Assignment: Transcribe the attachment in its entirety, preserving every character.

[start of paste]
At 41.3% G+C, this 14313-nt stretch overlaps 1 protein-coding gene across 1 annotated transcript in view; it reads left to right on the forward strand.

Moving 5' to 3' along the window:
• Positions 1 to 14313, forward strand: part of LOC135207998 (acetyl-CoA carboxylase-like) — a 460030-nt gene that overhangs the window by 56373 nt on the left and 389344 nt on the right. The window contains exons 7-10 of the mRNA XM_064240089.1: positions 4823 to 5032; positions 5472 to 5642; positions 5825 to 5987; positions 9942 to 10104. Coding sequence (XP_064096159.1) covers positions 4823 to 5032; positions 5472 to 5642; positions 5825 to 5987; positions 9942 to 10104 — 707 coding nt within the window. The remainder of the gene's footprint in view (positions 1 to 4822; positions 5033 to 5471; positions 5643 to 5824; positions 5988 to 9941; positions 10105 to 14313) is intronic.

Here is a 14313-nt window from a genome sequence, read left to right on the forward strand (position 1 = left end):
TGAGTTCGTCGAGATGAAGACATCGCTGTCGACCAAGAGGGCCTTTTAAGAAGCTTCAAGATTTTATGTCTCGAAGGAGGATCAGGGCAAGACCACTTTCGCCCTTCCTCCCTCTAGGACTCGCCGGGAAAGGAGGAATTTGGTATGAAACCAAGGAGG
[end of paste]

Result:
At 41.3% G+C, this 14313-nt stretch overlaps 1 protein-coding gene across 1 annotated transcript in view; it reads left to right on the forward strand.

Moving 5' to 3' along the window:
• Positions 1 to 14313, forward strand: part of LOC135207998 (acetyl-CoA carboxylase-like) — a 460030-nt gene that overhangs the window by 56373 nt on the left and 389344 nt on the right. The window contains exons 7-10 of the mRNA XM_064240089.1: positions 4823 to 5032; positions 5472 to 5642; positions 5825 to 5987; positions 9942 to 10104. Coding sequence (XP_064096159.1) covers positions 4823 to 5032; positions 5472 to 5642; positions 5825 to 5987; positions 9942 to 10104 — 707 coding nt within the window. The remainder of the gene's footprint in view (positions 1 to 4822; positions 5033 to 5471; positions 5643 to 5824; positions 5988 to 9941; positions 10105 to 14313) is intronic.

Here is a 14313-nt window from a genome sequence, read left to right on the forward strand (position 1 = left end):
TGAGTTCGTCGAGATGAAGACATCGCTGTCGACCAAGAGGGCCTTTTAAGAAGCTTCAAGATTTTATGTCTCGAAGGAGGATCAGGGCAAGACCACTTTCGCCCTTCCTCCCTCTAGGACTCGCCGGGAAAGGAGGAATTTGGTATGAAACCAAGGAGG